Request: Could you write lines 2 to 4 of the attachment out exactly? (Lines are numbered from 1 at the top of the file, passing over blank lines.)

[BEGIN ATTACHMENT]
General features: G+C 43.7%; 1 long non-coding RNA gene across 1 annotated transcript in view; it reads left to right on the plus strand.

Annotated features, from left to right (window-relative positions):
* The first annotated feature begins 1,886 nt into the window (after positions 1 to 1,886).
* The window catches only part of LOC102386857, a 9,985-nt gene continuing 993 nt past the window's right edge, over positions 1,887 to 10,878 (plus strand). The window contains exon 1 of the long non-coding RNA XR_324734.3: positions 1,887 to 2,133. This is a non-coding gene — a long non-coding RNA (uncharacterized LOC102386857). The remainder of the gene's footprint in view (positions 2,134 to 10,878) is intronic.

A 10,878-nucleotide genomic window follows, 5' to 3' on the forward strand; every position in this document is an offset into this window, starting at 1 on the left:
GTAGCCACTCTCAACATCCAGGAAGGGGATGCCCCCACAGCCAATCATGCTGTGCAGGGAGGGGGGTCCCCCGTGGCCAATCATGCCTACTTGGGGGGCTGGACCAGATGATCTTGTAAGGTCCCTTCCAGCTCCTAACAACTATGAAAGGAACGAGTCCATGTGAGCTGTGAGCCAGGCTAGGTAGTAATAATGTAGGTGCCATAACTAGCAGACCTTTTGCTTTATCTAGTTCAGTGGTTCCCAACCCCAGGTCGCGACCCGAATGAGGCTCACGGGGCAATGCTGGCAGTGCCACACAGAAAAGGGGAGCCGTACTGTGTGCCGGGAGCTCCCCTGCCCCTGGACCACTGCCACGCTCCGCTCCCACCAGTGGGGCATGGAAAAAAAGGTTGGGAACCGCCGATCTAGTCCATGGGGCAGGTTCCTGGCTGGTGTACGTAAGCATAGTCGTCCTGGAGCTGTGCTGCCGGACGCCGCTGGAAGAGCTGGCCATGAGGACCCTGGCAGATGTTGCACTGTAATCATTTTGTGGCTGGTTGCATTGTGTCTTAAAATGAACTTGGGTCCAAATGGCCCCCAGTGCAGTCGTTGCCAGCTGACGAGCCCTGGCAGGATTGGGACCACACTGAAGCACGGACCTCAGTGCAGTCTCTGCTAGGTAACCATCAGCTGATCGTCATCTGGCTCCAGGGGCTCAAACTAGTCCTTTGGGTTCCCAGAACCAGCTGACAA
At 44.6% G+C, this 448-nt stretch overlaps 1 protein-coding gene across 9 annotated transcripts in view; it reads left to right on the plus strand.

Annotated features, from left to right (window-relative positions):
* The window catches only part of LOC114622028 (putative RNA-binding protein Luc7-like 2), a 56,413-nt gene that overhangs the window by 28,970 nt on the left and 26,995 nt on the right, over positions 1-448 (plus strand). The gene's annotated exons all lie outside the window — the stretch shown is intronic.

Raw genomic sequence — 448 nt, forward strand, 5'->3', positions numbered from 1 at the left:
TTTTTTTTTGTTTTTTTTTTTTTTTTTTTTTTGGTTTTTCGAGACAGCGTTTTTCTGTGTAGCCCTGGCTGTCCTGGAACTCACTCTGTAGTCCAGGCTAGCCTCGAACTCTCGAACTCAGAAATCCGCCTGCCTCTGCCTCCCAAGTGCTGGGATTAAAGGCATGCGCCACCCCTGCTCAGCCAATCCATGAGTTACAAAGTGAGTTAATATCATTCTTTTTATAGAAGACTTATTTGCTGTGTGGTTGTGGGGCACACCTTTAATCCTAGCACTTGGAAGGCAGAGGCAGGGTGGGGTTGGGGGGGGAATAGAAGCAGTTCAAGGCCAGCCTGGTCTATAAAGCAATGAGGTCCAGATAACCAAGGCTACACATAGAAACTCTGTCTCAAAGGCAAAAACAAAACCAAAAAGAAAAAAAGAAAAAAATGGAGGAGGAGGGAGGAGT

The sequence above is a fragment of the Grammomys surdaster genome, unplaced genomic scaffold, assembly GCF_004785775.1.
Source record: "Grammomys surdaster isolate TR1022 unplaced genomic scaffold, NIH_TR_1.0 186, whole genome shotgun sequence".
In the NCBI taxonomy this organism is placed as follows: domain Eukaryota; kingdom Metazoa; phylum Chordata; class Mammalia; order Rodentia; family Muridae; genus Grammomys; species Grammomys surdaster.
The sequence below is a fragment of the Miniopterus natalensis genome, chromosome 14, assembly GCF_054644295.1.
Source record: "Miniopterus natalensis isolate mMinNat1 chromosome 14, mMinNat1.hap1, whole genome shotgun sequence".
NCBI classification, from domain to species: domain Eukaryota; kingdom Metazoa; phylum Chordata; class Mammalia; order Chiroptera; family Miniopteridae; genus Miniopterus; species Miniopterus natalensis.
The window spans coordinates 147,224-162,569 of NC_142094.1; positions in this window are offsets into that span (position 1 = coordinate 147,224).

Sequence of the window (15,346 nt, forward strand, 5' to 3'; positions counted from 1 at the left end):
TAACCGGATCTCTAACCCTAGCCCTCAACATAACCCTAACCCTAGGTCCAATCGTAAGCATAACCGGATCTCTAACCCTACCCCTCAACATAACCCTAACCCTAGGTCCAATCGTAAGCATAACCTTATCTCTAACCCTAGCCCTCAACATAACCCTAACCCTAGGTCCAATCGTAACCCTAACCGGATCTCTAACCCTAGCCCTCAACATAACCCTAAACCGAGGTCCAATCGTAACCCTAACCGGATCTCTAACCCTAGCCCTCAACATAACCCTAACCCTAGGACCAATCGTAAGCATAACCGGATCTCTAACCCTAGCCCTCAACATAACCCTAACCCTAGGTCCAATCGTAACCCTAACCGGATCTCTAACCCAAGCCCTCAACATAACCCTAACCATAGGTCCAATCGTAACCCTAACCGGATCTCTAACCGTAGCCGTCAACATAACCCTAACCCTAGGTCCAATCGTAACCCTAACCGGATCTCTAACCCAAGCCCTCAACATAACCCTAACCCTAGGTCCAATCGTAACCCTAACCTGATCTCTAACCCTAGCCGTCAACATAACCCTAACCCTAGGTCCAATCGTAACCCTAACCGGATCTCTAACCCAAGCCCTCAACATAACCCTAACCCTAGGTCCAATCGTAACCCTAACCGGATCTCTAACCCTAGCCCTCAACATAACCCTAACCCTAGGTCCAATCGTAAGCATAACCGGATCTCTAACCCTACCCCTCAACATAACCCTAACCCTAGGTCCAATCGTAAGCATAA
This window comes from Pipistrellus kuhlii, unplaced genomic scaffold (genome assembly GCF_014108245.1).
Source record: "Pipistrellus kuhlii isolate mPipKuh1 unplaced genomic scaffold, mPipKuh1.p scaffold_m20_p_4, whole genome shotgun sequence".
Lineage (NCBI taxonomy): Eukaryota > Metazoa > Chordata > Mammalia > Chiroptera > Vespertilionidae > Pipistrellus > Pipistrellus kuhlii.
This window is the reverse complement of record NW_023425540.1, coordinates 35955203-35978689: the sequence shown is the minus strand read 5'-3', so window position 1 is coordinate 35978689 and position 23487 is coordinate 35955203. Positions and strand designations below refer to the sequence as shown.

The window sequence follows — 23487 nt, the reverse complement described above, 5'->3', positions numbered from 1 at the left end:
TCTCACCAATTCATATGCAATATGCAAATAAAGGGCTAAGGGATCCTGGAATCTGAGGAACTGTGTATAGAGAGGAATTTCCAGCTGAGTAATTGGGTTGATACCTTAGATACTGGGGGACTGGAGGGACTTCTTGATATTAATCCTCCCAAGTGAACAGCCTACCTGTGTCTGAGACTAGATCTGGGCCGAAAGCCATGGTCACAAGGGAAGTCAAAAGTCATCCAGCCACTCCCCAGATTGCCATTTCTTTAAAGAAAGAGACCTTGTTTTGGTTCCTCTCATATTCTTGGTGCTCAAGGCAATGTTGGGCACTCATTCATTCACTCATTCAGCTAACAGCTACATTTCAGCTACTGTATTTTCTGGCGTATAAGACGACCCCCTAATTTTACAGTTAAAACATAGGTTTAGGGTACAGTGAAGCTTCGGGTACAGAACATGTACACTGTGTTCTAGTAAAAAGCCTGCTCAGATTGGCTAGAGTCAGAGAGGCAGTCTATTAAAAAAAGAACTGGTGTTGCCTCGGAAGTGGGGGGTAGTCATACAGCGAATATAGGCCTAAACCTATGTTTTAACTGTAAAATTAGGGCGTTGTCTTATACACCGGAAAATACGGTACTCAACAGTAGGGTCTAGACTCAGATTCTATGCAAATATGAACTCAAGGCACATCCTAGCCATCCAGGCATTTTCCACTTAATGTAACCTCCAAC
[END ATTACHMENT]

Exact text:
Annotated features, from left to right (window-relative positions):
* The first annotated feature begins 1,886 nt into the window (after positions 1 to 1,886).
* The window catches only part of LOC102386857, a 9,985-nt gene continuing 993 nt past the window's right edge, over positions 1,887 to 10,878 (plus strand). The window contains exon 1 of the long non-coding RNA XR_324734.3: positions 1,887 to 2,133. This is a non-coding gene — a long non-coding RNA (uncharacterized LOC102386857). The remainder of the gene's footprint in view (positions 2,134 to 10,878) is intronic.